As with MFNs, there are several reasons why the isolated use of FSSs presents significant weaknesses for resource efficiency modelling. Due to the number of substance and thermodynamic properties which must be considered, the complexity of some FSS calculations means that results don’t necessarily converge, often making it unsuitable for modelling large facilities or processes. FSSs are also often not populated with cost accounting and impact assessment data, meaning that any enhancements in process operations can’t be analysed in terms of the true savings returned to the company or regulators.
MFNs and FSSs, despite their relative drawbacks, represent two key complementary modelling techniques which can be effectively integrated for use in the chemical industry. A coarse-grained model of a whole facility can be setup using MFN techniques in Umberto, with the most relevant sub-processes then modelled in more detail using FSS software techniques. The plug-in software tool used for FSS analysis in the InReff project is CHEMCAD. The ease with which software tools can be connected to spreadsheet applications makes spreadsheet-based data exchange methods the preferred option for the project.
In other words, the MFN serves as the main process model, calling upon the FSS software for data requests for specific sub-models when needed. The material and energy inflows and outflows from FSS calculations can then be analysed in terms of cost and ecological impacts via the MFN tool.
Step 2: The compatibility of the main process model means that additional modelling techniques can be easily integrated for more specific analysis. In the case of the InReff project, a key additional plug-in involves a Heat Integration connector. A widely-used method for Heat Integration analysis is the pinch point method.
Such techniques can support efficiency gains by helping to identify potential areas where heat surpluses can be recycled and utilised elsewhere. Heat generation and cooling processes are often energy-intensive—analysis for potential internal heat integration and external supply requirements can therefore result in significant efficiency gains. After investigating the potential for heat integration, optimised energy and cost balance data can then be re-imported back into the Umberto tool.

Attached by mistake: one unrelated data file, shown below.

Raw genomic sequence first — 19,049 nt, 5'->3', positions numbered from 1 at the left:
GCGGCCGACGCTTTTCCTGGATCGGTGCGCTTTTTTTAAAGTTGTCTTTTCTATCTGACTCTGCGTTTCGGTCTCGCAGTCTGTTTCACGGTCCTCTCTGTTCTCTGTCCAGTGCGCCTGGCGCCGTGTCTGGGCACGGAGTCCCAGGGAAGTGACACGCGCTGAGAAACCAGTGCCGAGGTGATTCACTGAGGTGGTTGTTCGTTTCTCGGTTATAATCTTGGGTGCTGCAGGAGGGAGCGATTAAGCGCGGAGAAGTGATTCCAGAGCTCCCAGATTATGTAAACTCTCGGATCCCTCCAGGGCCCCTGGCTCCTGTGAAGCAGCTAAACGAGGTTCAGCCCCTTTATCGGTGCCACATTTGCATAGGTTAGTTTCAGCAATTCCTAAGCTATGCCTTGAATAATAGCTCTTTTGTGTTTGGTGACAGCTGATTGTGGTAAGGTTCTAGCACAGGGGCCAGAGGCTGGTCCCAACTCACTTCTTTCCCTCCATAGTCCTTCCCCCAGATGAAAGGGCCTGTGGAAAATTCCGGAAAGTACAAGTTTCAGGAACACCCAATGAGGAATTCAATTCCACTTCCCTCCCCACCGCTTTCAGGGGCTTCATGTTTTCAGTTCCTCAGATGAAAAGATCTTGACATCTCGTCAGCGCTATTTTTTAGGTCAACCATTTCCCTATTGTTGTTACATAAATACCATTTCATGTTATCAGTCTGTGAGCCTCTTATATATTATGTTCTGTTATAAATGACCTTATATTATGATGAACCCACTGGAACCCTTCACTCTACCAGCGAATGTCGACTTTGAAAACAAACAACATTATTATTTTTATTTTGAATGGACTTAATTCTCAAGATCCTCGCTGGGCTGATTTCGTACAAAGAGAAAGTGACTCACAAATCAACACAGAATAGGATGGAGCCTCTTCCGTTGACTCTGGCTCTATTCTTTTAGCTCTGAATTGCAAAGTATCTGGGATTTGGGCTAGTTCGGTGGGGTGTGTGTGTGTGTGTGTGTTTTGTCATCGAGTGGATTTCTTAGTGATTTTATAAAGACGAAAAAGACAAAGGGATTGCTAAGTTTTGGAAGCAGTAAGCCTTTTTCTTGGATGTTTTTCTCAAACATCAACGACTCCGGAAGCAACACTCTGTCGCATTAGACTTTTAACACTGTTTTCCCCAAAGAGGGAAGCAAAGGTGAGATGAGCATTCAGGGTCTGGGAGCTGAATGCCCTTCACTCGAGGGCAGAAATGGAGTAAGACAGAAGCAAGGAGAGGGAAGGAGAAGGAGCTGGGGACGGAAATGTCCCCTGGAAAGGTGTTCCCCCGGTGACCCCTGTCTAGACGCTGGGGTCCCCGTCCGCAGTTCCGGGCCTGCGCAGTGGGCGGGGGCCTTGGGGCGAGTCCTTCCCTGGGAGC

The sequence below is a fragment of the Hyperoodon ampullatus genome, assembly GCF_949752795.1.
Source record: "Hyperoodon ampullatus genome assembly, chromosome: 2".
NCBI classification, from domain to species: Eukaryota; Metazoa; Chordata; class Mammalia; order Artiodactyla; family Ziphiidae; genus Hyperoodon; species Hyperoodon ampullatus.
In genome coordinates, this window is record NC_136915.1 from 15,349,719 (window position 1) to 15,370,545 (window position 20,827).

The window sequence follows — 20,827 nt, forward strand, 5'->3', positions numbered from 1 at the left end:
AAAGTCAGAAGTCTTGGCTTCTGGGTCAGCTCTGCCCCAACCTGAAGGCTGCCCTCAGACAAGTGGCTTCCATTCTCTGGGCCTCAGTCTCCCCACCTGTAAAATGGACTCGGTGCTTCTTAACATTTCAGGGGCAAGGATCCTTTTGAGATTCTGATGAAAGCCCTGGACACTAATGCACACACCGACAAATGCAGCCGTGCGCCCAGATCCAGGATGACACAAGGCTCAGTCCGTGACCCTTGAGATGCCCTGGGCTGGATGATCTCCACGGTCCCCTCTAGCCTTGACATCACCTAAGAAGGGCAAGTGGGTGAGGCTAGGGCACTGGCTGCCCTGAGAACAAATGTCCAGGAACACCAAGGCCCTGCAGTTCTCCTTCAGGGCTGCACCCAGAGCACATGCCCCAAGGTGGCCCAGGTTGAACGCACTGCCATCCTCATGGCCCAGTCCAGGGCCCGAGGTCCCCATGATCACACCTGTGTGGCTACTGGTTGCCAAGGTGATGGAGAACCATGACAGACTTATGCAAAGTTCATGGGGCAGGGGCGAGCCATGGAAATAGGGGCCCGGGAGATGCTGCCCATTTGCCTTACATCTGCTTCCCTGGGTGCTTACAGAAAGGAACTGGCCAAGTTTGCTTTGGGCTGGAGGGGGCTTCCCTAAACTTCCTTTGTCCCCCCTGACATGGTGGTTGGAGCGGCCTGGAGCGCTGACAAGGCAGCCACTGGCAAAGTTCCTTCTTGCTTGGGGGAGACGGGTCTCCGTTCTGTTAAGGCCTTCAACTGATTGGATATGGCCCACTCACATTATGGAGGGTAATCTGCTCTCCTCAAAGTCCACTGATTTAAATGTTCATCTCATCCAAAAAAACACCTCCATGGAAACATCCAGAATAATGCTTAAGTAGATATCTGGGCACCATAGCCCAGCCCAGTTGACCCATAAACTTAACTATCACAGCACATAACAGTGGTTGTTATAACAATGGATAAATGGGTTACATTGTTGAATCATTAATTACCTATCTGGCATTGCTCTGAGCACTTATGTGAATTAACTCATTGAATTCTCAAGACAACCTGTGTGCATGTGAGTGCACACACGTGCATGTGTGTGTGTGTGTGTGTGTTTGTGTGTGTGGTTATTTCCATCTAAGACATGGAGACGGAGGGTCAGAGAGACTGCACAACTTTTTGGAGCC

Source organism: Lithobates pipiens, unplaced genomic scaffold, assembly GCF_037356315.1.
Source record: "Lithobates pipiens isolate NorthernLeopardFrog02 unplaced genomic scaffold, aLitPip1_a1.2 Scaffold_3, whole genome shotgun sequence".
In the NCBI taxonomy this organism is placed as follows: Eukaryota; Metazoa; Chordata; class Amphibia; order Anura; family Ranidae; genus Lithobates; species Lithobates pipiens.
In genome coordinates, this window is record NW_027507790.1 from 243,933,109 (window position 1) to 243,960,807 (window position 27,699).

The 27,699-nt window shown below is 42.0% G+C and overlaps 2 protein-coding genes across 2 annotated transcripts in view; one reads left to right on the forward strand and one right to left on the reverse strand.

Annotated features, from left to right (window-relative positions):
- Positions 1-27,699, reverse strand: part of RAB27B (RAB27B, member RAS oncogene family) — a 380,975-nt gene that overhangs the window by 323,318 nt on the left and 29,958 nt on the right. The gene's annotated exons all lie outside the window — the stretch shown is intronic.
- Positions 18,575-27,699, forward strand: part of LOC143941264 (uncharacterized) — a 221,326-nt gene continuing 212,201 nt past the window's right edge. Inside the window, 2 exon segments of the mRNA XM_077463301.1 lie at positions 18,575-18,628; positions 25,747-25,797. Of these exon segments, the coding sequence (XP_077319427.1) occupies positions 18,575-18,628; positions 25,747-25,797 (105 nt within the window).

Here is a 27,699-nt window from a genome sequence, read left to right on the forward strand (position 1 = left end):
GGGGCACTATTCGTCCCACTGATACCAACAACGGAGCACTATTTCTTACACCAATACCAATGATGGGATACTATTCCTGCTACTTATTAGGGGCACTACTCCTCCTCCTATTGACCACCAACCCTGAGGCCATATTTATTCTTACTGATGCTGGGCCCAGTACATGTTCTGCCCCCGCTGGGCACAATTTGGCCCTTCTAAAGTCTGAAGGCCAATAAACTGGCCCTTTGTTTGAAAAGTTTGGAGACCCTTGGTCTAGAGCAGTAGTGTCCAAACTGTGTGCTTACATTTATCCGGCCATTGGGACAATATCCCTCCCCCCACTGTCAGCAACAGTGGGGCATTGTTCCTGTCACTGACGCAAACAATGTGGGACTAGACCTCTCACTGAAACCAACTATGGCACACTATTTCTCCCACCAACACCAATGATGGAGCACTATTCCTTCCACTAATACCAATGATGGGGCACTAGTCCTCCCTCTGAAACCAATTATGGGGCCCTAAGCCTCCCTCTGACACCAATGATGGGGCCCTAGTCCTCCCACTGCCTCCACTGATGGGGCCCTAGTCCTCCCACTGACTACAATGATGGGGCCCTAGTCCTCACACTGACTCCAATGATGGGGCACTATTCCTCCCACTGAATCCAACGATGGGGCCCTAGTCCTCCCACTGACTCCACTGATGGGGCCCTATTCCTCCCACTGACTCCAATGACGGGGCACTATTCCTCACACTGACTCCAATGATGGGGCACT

Step 3: Once efficiency analysis has been completed, key outputs are summarised and converted for effective visual understanding. Sankey diagrams—a flow diagram in which the width of the arrows are proportional and representative of the flow quantity (energy, material or cost in this case)—are used by Umberto to present a visual display of the key flow routes and waste streams. Sankey diagrams are effective in providing users with a quick overview of dominant economic and environmental flows within their facilities.
These overall results allow for a total process or product footprint to be calculated, and for potential efficiency gains to be quantified in terms of economic and environmental benefit.
Step 4: Users can carry out Steps 1-3 manually or using “what if” scenarios in order to derive resource efficiency gains. However, the InReff project has developed a process optimisation plug-in, Umberto Optimizer, which calculates the optimal process design conditions according to the company’s optimisation goals. In this mathematical-based optimisation stage, visual material flows can be converted into mathematical equations, for which solver engines deliver optimal parameter solutions for a given goal (such as waste minimisation or revenue maximisation).
The InReff project has so far developed an IT-based platform which offers an integrated, holistic software tool which can be used for effective resource efficiency optimisation in the chemical industry. Such methods provide an effective means of improving both the ecological and economic prospects of a company’s operations—it therefore incites attention from business as well as policymakers. Effective sustainability progress requires the bridging of these stakeholder groups; InReff has used a bridge of conventional analytic methods to do just that.